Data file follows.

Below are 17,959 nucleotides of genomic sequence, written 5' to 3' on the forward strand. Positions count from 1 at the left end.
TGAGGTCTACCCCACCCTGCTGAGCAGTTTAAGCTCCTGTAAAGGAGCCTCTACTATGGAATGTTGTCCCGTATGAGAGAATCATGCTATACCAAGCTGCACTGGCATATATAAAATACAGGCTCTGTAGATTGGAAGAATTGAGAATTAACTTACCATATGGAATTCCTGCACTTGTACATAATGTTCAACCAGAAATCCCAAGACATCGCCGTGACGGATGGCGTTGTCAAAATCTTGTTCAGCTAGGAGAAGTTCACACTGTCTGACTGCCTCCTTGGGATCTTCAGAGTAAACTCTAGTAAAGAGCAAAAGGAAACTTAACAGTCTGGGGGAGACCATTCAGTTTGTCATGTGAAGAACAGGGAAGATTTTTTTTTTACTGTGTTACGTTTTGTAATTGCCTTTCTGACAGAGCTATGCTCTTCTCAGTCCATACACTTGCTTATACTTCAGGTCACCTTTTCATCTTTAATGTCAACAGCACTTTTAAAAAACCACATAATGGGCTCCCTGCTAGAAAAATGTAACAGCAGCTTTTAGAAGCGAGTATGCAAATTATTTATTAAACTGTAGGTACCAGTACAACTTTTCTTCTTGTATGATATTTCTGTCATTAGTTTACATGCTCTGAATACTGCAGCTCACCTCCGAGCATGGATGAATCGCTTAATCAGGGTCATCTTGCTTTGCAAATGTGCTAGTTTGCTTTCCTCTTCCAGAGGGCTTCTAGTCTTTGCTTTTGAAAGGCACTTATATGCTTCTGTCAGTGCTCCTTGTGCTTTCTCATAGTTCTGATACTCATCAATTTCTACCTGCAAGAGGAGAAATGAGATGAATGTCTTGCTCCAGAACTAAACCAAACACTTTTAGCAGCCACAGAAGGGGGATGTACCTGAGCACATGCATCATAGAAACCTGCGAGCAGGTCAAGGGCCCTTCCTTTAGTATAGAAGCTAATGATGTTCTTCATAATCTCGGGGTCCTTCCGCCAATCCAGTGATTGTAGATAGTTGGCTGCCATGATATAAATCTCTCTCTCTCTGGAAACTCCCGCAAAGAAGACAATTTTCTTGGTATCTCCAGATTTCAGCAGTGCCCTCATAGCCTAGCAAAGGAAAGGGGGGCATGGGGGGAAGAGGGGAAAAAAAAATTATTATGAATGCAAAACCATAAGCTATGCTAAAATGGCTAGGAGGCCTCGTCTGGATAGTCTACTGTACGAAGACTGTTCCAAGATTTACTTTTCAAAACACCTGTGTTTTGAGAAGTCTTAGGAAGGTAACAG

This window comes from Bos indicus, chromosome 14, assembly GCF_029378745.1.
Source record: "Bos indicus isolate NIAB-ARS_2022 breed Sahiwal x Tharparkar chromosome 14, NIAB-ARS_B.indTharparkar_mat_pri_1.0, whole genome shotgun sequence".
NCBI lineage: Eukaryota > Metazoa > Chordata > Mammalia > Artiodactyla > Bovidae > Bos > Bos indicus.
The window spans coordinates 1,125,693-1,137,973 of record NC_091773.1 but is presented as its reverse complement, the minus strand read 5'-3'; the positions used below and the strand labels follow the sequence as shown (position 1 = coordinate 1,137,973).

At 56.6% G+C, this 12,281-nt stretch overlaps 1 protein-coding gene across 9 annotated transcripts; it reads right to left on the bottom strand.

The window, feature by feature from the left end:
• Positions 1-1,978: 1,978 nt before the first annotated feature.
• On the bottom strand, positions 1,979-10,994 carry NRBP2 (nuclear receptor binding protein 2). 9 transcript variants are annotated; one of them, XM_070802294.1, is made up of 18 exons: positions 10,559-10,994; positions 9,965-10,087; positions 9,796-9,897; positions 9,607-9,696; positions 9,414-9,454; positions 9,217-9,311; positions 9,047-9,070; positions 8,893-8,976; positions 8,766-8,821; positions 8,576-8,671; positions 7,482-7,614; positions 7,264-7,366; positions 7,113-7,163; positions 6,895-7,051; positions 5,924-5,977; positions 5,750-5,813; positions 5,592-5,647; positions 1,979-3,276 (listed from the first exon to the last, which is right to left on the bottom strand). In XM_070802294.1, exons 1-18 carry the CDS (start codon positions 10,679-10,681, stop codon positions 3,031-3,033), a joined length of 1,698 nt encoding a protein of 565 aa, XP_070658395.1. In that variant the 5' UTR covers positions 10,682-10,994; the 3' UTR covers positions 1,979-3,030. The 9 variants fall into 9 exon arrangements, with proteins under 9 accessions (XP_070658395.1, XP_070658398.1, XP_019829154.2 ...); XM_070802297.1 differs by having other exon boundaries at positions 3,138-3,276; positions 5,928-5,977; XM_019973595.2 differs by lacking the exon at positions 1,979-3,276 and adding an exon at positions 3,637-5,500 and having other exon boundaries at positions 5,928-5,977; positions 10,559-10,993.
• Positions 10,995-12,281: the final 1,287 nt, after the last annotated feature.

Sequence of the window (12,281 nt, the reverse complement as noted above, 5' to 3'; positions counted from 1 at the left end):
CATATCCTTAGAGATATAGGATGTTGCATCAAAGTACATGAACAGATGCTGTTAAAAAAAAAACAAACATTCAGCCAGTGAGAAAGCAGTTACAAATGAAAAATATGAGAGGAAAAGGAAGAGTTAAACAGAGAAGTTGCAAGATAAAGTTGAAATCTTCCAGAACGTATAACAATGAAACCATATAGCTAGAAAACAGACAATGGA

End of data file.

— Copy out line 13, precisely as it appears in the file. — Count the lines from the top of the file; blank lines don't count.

CATATCCTTAGAGATATAGGATGTTGCATCAAAGTACATGAACAGATGCTGTTAAAAAAAAAACAAACATTCAGCCAGTGAGAAAGCAGTTACAAATGAAAAATATGAGAGGAAAAGGAAGAGTTAAACAGAGAAGTTGCAAGATAAAGTTGAAATCTTCCAGAACGTATAACAATGAAACCATATAGCTAGAAAACAGACAATGGA